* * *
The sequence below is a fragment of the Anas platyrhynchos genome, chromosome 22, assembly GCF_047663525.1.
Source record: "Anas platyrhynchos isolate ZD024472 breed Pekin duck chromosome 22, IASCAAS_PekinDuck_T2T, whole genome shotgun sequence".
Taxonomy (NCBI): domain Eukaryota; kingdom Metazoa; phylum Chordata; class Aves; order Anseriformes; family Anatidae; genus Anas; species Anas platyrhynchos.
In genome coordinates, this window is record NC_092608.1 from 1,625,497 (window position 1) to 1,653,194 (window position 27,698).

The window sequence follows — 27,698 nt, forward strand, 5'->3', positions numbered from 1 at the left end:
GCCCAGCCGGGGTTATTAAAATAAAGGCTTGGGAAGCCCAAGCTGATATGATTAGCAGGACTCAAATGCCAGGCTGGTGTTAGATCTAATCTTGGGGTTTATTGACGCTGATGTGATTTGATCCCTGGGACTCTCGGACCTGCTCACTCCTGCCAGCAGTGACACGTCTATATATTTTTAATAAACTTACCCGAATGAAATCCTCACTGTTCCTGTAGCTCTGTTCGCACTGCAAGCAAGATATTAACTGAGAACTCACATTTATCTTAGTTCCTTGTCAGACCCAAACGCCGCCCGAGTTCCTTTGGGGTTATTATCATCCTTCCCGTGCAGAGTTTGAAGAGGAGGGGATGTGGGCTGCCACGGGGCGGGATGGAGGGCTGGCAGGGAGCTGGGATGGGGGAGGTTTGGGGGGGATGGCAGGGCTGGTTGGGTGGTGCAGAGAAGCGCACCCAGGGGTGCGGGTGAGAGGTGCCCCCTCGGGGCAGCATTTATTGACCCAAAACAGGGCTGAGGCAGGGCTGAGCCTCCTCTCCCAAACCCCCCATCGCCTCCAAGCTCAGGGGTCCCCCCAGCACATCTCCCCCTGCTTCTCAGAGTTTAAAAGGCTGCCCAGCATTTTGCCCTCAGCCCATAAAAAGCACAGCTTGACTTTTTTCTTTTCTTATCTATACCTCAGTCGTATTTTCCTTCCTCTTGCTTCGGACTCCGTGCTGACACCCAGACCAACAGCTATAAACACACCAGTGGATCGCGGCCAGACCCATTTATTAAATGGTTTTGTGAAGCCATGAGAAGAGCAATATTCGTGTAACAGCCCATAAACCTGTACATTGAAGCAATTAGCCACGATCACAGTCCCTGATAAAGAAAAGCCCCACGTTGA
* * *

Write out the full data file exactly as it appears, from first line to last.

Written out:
The sequence below is a fragment of the Anas platyrhynchos genome, chromosome 22, assembly GCF_047663525.1.
Source record: "Anas platyrhynchos isolate ZD024472 breed Pekin duck chromosome 22, IASCAAS_PekinDuck_T2T, whole genome shotgun sequence".
Taxonomy (NCBI): domain Eukaryota; kingdom Metazoa; phylum Chordata; class Aves; order Anseriformes; family Anatidae; genus Anas; species Anas platyrhynchos.
In genome coordinates, this window is record NC_092608.1 from 1,625,497 (window position 1) to 1,653,194 (window position 27,698).

The window sequence follows — 27,698 nt, forward strand, 5'->3', positions numbered from 1 at the left end:
GCCCAGCCGGGGTTATTAAAATAAAGGCTTGGGAAGCCCAAGCTGATATGATTAGCAGGACTCAAATGCCAGGCTGGTGTTAGATCTAATCTTGGGGTTTATTGACGCTGATGTGATTTGATCCCTGGGACTCTCGGACCTGCTCACTCCTGCCAGCAGTGACACGTCTATATATTTTTAATAAACTTACCCGAATGAAATCCTCACTGTTCCTGTAGCTCTGTTCGCACTGCAAGCAAGATATTAACTGAGAACTCACATTTATCTTAGTTCCTTGTCAGACCCAAACGCCGCCCGAGTTCCTTTGGGGTTATTATCATCCTTCCCGTGCAGAGTTTGAAGAGGAGGGGATGTGGGCTGCCACGGGGCGGGATGGAGGGCTGGCAGGGAGCTGGGATGGGGGAGGTTTGGGGGGGATGGCAGGGCTGGTTGGGTGGTGCAGAGAAGCGCACCCAGGGGTGCGGGTGAGAGGTGCCCCCTCGGGGCAGCATTTATTGACCCAAAACAGGGCTGAGGCAGGGCTGAGCCTCCTCTCCCAAACCCCCCATCGCCTCCAAGCTCAGGGGTCCCCCCAGCACATCTCCCCCTGCTTCTCAGAGTTTAAAAGGCTGCCCAGCATTTTGCCCTCAGCCCATAAAAAGCACAGCTTGACTTTTTTCTTTTCTTATCTATACCTCAGTCGTATTTTCCTTCCTCTTGCTTCGGACTCCGTGCTGACACCCAGACCAACAGCTATAAACACACCAGTGGATCGCGGCCAGACCCATTTATTAAATGGTTTTGTGAAGCCATGAGAAGAGCAATATTCGTGTAACAGCCCATAAACCTGTACATTGAAGCAATTAGCCACGATCACAGTCCCTGATAAAGAAAAGCCCCACGTTGA